We are lucky to have hundreds of school partners proving each day that BRIM provides value to their school communities. We partner with schools to encourage all members of the school community to stand together against bullying. We have had powerful responses from students, parents, grandparents, and guardians who all work together to report and resolve incidents of bullying. School staff show incredible diligence with our product by responding to incidents and tracking them internally.
- Do you think the school system is addressing bullying?
Here in the U.S. and equally in Canada, where we have several partnerships, we are pleased to see that most school systems do promote programs that address bullying. School administrators know that a positive school culture impacts performance and decreases absenteeism. Forget about improving test scores if students are not coming to class due to fear of bullying. Think about the number of students missing out on the opportunity to learn because of this fear? Student and school safety should be top of the list for priorities. Although there is no federal law related specifically to bullying, anti-bullying legislation at the state level has improved. Such laws and policies help by mandating prevention programs that go from student self-help resources through to methods of anonymous reporting. As of 2015, all fifty states have their own anti-bullying policies and laws. Detailed information about each state’s specific laws and policies can be found on StopBullying.gov.
- Paul, what is your philosophy on technology in the classroom?
As a technologist my response is already biased, but I do agree with many others in education that technology has a great potential in the classroom when used in the right ways. Teachers are in my opinion creative people and quick on their feet. If you’re going to have any success teaching a group of energetic children bouncing off the walls to go to lunch break, you have to get creative. I love seeing how educators use ed-tech apps in the classroom. My favorite tools and apps are those that amplify a teacher’s capabilities instead of replacing their role in the classroom. I see two primary categories of ed-tech tools: support and engage. Support tools might help a teacher grade faster, collect survey data from students, or distribute reading material forstudents. Engagement tools, on the other hand, supplement the teacher’s lessons in the classroom. An engagement tool, for instance, might send students on a virtual tour of the pyramids at Giza after a history lesson. In the end I believe all of these tools should support and empower teachers to better guide and engage students in their learning.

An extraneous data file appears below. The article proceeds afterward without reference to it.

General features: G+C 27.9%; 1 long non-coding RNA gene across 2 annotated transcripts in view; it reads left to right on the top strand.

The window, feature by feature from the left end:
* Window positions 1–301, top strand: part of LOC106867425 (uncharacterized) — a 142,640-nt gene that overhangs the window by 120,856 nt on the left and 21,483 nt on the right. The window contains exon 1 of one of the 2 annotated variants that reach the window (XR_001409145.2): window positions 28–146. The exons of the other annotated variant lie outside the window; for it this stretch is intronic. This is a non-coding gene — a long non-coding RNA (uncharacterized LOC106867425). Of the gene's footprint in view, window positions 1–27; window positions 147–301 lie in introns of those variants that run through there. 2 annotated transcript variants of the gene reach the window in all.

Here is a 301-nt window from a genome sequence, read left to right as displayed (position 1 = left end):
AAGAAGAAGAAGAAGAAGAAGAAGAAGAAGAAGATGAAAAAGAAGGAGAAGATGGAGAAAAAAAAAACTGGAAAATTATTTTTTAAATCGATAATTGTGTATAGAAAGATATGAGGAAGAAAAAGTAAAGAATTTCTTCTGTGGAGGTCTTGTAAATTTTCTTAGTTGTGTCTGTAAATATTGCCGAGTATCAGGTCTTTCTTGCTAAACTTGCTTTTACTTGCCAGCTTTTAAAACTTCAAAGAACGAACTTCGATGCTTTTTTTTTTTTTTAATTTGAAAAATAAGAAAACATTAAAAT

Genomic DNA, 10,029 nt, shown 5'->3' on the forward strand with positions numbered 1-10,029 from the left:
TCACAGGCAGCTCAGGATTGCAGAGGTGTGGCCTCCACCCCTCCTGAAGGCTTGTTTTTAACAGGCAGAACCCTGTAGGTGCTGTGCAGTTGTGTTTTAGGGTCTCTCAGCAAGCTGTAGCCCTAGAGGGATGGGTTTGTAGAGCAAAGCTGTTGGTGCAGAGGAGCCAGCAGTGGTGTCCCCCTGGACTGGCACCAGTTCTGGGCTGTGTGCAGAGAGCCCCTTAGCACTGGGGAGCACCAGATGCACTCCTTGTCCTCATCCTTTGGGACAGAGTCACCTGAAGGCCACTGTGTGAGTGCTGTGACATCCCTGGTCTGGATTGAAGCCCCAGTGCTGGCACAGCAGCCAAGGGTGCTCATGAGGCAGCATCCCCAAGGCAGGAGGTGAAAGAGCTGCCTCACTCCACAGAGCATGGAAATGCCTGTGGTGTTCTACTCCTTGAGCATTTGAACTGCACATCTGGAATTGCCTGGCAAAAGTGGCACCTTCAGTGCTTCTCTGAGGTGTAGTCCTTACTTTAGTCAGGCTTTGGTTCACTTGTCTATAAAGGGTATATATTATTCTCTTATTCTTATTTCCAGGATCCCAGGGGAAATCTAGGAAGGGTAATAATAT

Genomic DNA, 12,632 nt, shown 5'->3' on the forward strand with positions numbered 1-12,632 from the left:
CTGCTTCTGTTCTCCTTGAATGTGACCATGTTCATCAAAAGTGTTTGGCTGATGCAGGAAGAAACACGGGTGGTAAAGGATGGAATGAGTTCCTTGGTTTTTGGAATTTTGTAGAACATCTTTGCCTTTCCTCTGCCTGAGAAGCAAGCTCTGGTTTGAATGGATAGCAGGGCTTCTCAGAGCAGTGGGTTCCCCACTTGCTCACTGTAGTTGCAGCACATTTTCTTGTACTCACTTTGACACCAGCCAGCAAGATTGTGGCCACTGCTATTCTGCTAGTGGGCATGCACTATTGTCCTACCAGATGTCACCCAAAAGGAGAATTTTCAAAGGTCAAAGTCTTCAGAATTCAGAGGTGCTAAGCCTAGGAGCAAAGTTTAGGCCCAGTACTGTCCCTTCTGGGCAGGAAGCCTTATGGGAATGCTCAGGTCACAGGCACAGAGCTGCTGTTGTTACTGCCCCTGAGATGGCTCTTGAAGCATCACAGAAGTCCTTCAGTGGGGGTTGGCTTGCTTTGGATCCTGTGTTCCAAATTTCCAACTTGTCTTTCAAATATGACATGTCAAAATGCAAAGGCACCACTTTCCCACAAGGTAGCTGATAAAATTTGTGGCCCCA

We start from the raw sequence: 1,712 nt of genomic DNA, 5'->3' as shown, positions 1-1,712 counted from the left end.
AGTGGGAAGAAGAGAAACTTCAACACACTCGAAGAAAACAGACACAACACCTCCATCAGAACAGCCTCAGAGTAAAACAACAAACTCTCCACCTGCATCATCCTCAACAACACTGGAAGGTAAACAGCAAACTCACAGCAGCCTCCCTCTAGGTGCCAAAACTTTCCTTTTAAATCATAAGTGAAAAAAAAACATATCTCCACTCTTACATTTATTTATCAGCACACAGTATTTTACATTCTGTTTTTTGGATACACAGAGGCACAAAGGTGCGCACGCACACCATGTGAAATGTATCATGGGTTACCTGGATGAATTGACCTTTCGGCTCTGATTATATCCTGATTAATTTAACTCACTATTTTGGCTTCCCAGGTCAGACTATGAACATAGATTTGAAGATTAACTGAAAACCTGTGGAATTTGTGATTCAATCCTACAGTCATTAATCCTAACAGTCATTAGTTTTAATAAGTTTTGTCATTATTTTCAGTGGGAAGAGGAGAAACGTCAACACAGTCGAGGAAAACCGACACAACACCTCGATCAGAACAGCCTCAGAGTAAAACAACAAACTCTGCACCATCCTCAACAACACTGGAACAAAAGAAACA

- What do you see happening in the future around bullying?
There probably is not a single person that hasn’t been touched by bullying. Saying that we could eradicate bullying would probably be naive. But we can improve how we talk about bullying and respond to it. If students feel secure and confident to report bullying, find the resources they need, an adult or peer they can talk with, then the situation gets much better for them.
- How do you network and work with others around the world?
LinkedIn and Twitter work wonders for networking in the digital world. We connect with others in the community and try to highlight what school leaders are doing to improve school culture. We love doing school counselor interviews to help other school counselors learn new tips and trips from their peers. We’re also looking forward to attending conferences this year to meet more in-person. And of course we will continue to meet with our school partners in-person to hear what’s important to them and how we can improve our partnership.
- What does a normal day look like for you, in your profession?
I try to talk with at least one school partner each day – either by email or preferably by phone. This helps me stay in touch with the business. Usually sometime throughout the day I will also receive a phone call from a concerned parent. They feel helpless that their child is being bullied at school. While these calls are difficult since there is not much I can do but point them in the right direction and provide resources, these calls are very important to me. They let me know that the work I am doing is important and real.
- Paul, where you live, do you see a promotion of connecting kids with anti-bullying programs? Why or why not?
I am very pleased to see school leaders actively seeking out anti-bullying programs to implement at their schools. Speakers, assemblies, campaigns, software programs for reporting, teacher training on bullying, and support resources for students are all sought by school leaders to help them build a strong culture at their schools. Non-profits and other organizations are also helping put these resources into the right hands as well. One of our partners, Be Strong, runs a national program to unite students together through their state representative program, live tours, and self-help resources for students.
Thank you Paul for sharing your insights, thoughts and journey with us!